Last modified: Wednesday, October 13, 2010
Holistic concept of health discussed by leading expert in health, poverty and social connections
FOR IMMEDIATE RELEASE
Oct. 13, 2010
BLOOMINGTON, Ind. -- Every day, Americans hear about what it takes to be healthy. Aside from exercise and diet, do we really know all of the factors that contribute to health? Mark Bergel, a nationally recognized expert in health, poverty and social connections, will present "Making Health Whole: The Shift in Public Health" on Thursday as the inaugural lecture in the School of Health, Physical Education and Recreation's Ruth Clifford Engs Lecture Series.
The lecture, which is free and open to the public, will begin at 7 p.m. in the Grand Hall of the Neal-Marshall Black Culture Center, 275 N. Jordan Ave. The presentation will focus on proactive and reactive perspectives in health, as well as all the contributing factors to living a healthy life.
Bergel is the founder and executive director of A Wider Circle, a nonprofit organization dedicated to serving children and adults challenged by poverty, homelessness and abuse. Bergel holds a Ph.D. in sociology and a master's degree in health/fitness management from American University. He has worked extensively in a variety of fields that contribute to public health.
Prior to starting A Wider Circle in 2001, Bergel spent 15 years managing health and wellness initiatives and serving as a part-time professor and consultant in the Washington, D.C. region. He is a nationally acclaimed speaker in the fields of poverty, health and social connection and has been a featured guest on local and national television and radio programs. He has several publications and technical reports regarding a holistic concepts of health.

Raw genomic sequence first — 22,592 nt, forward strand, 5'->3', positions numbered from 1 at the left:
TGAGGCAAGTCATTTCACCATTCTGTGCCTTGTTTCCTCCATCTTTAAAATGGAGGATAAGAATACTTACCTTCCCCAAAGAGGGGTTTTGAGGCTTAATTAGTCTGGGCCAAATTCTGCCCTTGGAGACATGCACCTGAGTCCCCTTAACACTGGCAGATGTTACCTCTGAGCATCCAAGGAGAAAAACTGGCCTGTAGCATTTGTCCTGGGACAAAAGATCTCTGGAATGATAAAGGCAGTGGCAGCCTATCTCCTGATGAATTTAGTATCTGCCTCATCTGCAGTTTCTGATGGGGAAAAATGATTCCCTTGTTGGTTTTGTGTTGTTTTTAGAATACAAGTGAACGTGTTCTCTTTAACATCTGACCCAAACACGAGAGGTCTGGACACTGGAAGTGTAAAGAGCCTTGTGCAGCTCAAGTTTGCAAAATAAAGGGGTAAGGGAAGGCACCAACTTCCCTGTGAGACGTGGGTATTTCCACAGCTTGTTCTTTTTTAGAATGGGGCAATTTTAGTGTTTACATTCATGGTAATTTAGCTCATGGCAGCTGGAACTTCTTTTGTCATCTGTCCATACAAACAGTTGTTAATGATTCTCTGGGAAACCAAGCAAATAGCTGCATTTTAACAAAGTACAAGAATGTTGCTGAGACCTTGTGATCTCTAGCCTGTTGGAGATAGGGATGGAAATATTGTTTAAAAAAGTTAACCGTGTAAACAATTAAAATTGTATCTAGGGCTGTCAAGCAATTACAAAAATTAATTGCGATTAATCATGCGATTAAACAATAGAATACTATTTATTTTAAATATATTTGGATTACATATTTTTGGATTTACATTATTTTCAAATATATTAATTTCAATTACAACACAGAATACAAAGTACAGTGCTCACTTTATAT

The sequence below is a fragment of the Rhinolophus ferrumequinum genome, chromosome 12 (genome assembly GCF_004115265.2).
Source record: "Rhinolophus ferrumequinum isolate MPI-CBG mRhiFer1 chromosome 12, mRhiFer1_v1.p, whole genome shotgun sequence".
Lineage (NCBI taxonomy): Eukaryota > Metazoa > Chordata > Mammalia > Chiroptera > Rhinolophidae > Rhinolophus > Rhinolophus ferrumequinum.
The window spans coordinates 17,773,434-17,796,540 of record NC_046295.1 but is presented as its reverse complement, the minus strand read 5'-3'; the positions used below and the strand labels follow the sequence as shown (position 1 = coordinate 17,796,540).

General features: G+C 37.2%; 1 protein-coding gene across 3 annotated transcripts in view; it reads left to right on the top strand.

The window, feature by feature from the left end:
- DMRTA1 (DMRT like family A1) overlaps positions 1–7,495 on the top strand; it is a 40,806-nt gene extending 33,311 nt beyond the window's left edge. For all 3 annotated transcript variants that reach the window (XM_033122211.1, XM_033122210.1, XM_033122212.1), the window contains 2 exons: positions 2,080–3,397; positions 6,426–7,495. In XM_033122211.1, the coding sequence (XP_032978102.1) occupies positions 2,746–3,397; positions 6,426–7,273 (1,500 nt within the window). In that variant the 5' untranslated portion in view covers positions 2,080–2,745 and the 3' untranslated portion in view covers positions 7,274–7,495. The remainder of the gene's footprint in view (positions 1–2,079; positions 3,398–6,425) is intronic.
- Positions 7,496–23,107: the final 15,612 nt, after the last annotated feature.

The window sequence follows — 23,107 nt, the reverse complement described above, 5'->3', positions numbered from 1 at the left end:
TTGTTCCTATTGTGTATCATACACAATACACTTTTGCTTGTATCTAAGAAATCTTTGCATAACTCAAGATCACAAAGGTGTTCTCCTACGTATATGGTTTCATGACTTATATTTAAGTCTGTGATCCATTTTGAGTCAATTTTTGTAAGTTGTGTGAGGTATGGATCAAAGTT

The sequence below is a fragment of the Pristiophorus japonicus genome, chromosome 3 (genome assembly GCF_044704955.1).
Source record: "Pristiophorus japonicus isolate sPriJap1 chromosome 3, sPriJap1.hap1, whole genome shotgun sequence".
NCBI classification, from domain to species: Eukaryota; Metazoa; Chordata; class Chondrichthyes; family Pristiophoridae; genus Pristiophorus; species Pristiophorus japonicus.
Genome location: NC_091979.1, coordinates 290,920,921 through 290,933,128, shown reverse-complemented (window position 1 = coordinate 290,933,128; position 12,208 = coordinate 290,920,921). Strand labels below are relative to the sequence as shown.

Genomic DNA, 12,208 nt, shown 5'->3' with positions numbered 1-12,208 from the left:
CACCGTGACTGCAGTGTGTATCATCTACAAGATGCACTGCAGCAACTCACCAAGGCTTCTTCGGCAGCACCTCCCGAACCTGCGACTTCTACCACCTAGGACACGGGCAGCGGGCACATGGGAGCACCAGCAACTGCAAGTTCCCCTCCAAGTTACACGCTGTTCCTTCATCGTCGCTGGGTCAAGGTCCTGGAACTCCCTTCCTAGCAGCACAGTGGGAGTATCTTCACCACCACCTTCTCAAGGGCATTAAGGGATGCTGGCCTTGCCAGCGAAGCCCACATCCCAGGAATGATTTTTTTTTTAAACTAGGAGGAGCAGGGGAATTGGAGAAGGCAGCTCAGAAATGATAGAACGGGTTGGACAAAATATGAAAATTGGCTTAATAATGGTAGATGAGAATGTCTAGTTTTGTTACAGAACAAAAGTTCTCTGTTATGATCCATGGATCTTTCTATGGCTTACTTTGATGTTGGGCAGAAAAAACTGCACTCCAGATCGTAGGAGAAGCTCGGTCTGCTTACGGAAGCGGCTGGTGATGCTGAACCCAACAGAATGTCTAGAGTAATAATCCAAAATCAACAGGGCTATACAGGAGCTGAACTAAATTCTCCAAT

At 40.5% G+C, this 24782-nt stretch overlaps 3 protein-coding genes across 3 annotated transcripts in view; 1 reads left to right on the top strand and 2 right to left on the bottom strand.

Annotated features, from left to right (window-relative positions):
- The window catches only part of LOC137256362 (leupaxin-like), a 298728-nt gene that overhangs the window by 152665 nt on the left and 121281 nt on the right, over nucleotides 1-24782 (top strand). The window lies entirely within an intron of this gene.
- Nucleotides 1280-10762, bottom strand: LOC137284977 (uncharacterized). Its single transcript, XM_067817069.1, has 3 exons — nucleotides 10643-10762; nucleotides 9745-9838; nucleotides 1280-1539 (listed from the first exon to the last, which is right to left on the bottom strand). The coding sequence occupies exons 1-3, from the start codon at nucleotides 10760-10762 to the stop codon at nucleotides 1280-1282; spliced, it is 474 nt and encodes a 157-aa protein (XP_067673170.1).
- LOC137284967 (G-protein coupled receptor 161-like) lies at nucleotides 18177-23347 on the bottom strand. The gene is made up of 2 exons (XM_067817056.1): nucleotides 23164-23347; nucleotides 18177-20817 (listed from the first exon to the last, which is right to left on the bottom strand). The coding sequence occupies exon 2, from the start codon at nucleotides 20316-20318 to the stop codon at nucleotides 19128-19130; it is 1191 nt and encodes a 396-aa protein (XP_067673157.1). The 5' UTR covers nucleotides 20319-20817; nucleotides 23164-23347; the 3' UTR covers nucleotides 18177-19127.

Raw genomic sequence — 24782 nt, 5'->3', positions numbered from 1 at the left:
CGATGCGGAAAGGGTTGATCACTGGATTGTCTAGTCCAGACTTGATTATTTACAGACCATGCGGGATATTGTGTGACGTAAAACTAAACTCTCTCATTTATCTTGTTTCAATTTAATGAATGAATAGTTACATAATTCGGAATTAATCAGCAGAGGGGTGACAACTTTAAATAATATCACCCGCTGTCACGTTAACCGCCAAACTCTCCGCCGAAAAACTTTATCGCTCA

This lecture is the first for the Ruth Clifford Engs Lecture Series, which is named for Ruth C. Engs, professor emeritus in the School of HPER's Department of Applied Health Science. During most of her first 20 years, Engs explored factors for the determinants of behavior focusing upon university student drinking. She also designed and tested the Student Alcohol Questionnaire that is now used by hundreds of students and researchers each year around the world.
A health historian, she is working on a biography of Upton Sinclair as a health reformer and has published other books on health topics, including eugenics. Engs was awarded the School of HPER, Indiana University Outstanding Researcher Award in 2002 and the Robert Kirk Distinguished Alumni Award from the University of Tennessee's Department of Health Education, 1997.
About the School of HPER
Indiana University's School of Health, Physical Education and Recreation encompasses a broad spectrum of academic interests and professional fields. HPER offers nearly 50 undergraduate and advanced degree programs through its departments of Applied Health Science, Kinesiology, and Recreation, Park and Tourism Studies. To further its health and wellness initiative, Campus Recreational Sports provides sport and fitness services for the IU community and the public.